Sen. Gardner fails to legalize cannabis with a bill amendment

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Sen. Gardner fails to legalize cannabis with a bill amendment

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Thor Benson / Cannabis News Box Contributor

Sen. Cory Gardner (R-Colo.) attempted to attach what was essentially a version of the STATES Act, which he’s a sponsor of, to the recently passed criminal justice reform bill called the First Step Act.

This attempt to amend the bill was thwarted by Sen. Charles Grassley (R-Iowa), a known legalization opponent, who blocked the amendment. The STATES Act would remove cannabis from the Controlled Substances Act, which would mean states could legalize cannabis without federal interference.

Art Way, state director of the Drug Policy Alliance’s Colorado office, said one of the reasons this is so important to Colorado cannabis advocates is it would free cannabis businesses up when it comes to banking issues. Banks have been extremely hesitant to work with cannabis businesses because of the fact cannabis is illegal on the federal level.

“This is one area that has been the thorn in the burgeoning industry’s side since inception,” Way said. “The issue is paramount for business owners and once dealt with we can more easily address other aspects such as overregulation and equity provisions.”

Though Gardner is part of the Republican Party, which has largely resisted cannabis legalization compared to the Democrats, he’s been a consistent cannabis policy reform advocate and knows how important this issue is to Colorado voters. Way said Colorado politicians are essentially expected to fight for legalization.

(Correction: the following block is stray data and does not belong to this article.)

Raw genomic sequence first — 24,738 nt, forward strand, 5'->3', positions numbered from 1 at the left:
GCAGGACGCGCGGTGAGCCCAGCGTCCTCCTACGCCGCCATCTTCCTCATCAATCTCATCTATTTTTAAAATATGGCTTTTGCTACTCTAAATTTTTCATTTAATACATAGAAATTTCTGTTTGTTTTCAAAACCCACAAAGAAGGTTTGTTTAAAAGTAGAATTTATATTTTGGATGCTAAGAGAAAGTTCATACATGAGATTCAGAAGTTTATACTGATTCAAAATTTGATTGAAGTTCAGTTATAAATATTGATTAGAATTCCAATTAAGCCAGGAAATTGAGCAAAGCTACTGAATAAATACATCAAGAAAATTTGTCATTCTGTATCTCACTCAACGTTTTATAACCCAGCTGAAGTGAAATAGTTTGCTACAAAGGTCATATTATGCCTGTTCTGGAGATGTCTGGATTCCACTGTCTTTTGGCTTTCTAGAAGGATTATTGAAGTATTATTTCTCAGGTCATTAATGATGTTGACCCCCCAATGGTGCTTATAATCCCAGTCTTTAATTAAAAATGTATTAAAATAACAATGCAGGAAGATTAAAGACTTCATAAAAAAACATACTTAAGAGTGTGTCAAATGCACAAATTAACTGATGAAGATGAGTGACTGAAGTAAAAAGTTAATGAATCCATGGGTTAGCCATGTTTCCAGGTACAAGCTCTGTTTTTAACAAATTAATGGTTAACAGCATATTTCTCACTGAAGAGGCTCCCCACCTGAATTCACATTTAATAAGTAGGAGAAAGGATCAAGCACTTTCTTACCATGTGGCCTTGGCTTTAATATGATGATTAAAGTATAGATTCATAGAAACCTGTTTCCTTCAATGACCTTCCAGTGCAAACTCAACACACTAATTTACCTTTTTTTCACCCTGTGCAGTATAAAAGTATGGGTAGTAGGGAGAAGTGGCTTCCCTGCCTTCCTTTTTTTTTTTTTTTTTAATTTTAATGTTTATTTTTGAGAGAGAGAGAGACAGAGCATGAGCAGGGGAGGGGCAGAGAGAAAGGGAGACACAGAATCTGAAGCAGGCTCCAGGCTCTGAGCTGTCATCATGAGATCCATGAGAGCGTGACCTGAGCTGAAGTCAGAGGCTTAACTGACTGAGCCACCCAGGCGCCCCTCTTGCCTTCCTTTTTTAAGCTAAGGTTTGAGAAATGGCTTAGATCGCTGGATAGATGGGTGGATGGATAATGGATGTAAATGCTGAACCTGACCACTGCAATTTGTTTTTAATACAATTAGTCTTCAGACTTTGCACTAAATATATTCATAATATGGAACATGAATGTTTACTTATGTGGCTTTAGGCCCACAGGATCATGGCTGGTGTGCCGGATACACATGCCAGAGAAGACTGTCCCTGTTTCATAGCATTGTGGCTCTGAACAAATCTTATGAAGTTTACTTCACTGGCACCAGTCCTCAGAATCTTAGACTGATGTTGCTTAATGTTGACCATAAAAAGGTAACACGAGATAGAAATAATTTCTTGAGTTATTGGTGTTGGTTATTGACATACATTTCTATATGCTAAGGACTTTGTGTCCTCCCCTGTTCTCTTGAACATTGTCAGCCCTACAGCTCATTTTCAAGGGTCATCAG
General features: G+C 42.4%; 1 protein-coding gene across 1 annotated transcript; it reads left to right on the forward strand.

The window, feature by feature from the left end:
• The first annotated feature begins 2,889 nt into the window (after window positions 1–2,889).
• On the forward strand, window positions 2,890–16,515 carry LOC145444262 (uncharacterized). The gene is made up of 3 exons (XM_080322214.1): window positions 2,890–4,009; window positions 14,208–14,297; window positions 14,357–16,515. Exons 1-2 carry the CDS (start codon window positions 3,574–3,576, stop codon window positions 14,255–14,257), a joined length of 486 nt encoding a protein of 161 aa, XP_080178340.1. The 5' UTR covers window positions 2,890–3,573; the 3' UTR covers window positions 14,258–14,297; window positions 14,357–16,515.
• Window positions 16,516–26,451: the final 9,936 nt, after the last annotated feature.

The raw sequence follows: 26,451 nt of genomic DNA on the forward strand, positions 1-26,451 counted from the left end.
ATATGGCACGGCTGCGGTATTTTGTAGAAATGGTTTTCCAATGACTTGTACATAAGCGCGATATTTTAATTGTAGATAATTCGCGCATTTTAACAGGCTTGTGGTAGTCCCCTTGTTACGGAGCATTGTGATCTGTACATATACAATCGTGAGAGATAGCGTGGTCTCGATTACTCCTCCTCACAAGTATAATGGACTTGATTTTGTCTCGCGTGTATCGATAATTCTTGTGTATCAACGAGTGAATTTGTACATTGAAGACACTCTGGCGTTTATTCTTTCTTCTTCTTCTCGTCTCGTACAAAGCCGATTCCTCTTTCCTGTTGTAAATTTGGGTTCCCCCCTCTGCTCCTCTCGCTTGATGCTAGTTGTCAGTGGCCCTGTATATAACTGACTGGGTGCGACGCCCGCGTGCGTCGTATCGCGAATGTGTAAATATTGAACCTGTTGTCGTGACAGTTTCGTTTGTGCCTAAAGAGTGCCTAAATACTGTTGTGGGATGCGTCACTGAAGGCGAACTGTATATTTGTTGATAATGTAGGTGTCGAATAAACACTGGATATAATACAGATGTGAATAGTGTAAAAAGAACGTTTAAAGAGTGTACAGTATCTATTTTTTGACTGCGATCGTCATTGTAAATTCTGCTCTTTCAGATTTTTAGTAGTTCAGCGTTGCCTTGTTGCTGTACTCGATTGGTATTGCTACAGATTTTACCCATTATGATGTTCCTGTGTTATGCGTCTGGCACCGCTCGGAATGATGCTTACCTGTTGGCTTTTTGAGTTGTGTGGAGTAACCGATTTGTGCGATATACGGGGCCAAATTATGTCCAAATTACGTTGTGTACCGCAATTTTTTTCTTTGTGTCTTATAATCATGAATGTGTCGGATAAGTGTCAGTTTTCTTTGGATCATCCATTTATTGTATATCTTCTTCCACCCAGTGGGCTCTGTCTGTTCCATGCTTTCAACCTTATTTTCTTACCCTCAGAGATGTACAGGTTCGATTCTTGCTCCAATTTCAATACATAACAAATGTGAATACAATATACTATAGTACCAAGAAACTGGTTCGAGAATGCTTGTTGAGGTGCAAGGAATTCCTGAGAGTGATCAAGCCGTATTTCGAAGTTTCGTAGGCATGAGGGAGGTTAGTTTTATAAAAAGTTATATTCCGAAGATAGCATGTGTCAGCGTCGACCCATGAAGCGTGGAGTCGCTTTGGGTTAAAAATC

“Gardner has been a leader on this issue in the midst of former [Attorney General] Sessions and the Trump administration as a whole,” Way said. “Anyone representing Colorado in Congress should ensure reform of marijuana law is a priority.”

Gardner attached the amendment to the criminal justice reform bill because he sees legalization as a major criminal justice issue. Outside of how the amendment passing would have affected the cannabis industry, it would have helped ensure far fewer people are going to prison for cannabis possession or sales.

“It’s hard to think about federal criminal justice reform without thinking about the biggest problem that federal criminal law creates for Colorado: the refusal to respect the will of Coloradans when it comes to their decision on marijuana.,” Gardner said after the amendment was killed. “Every day, Coloradans of good faith follow Colorado law to a tee but they are still criminals in the eyes of the federal government.”

Sen. Chuck Grassley is currently chairman of Senate Judiciary Committee, but he will be replaced by Sen. Lindsey Graham (R-S.C.) in January. It’s unclear if Graham will be more friendly to legalization efforts, but you can pretty much bet Gardner will try to get him on his side when it comes to cannabis issues.